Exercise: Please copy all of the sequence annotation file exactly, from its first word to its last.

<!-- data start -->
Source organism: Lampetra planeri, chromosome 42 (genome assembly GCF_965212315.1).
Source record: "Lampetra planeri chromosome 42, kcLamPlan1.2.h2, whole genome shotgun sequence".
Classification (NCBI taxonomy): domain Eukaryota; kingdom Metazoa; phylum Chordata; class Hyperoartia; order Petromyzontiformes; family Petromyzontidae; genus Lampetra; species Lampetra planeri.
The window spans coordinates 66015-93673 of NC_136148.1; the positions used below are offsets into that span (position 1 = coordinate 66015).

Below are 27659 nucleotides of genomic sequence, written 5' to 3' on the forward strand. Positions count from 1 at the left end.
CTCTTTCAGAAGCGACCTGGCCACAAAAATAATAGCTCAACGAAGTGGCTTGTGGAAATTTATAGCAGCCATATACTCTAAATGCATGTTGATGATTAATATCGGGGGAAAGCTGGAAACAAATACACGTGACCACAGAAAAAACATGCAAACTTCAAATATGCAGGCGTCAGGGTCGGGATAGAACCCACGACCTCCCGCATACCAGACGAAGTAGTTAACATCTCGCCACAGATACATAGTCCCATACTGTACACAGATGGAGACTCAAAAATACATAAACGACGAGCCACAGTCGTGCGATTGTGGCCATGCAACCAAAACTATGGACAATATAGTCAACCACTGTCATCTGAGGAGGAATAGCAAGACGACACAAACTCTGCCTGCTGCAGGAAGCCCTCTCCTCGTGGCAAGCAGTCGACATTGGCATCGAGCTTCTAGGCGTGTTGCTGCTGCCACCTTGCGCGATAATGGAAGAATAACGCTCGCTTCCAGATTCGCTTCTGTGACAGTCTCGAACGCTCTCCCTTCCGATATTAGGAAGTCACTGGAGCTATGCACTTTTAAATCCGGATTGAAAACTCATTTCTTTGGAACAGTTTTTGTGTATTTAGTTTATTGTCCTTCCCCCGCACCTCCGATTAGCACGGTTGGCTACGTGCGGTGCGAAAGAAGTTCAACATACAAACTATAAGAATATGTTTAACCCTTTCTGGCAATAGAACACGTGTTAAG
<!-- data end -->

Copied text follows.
Source organism: Lampetra planeri, chromosome 42 (genome assembly GCF_965212315.1).
Source record: "Lampetra planeri chromosome 42, kcLamPlan1.2.h2, whole genome shotgun sequence".
Classification (NCBI taxonomy): domain Eukaryota; kingdom Metazoa; phylum Chordata; class Hyperoartia; order Petromyzontiformes; family Petromyzontidae; genus Lampetra; species Lampetra planeri.
The window spans coordinates 66015-93673 of NC_136148.1; the positions used below are offsets into that span (position 1 = coordinate 66015).

Below are 27659 nucleotides of genomic sequence, written 5' to 3' on the forward strand. Positions count from 1 at the left end.
CTCTTTCAGAAGCGACCTGGCCACAAAAATAATAGCTCAACGAAGTGGCTTGTGGAAATTTATAGCAGCCATATACTCTAAATGCATGTTGATGATTAATATCGGGGGAAAGCTGGAAACAAATACACGTGACCACAGAAAAAACATGCAAACTTCAAATATGCAGGCGTCAGGGTCGGGATAGAACCCACGACCTCCCGCATACCAGACGAAGTAGTTAACATCTCGCCACAGATACATAGTCCCATACTGTACACAGATGGAGACTCAAAAATACATAAACGACGAGCCACAGTCGTGCGATTGTGGCCATGCAACCAAAACTATGGACAATATAGTCAACCACTGTCATCTGAGGAGGAATAGCAAGACGACACAAACTCTGCCTGCTGCAGGAAGCCCTCTCCTCGTGGCAAGCAGTCGACATTGGCATCGAGCTTCTAGGCGTGTTGCTGCTGCCACCTTGCGCGATAATGGAAGAATAACGCTCGCTTCCAGATTCGCTTCTGTGACAGTCTCGAACGCTCTCCCTTCCGATATTAGGAAGTCACTGGAGCTATGCACTTTTAAATCCGGATTGAAAACTCATTTCTTTGGAACAGTTTTTGTGTATTTAGTTTATTGTCCTTCCCCCGCACCTCCGATTAGCACGGTTGGCTACGTGCGGTGCGAAAGAAGTTCAACATACAAACTATAAGAATATGTTTAACCCTTTCTGGCAATAGAACACGTGTTAAG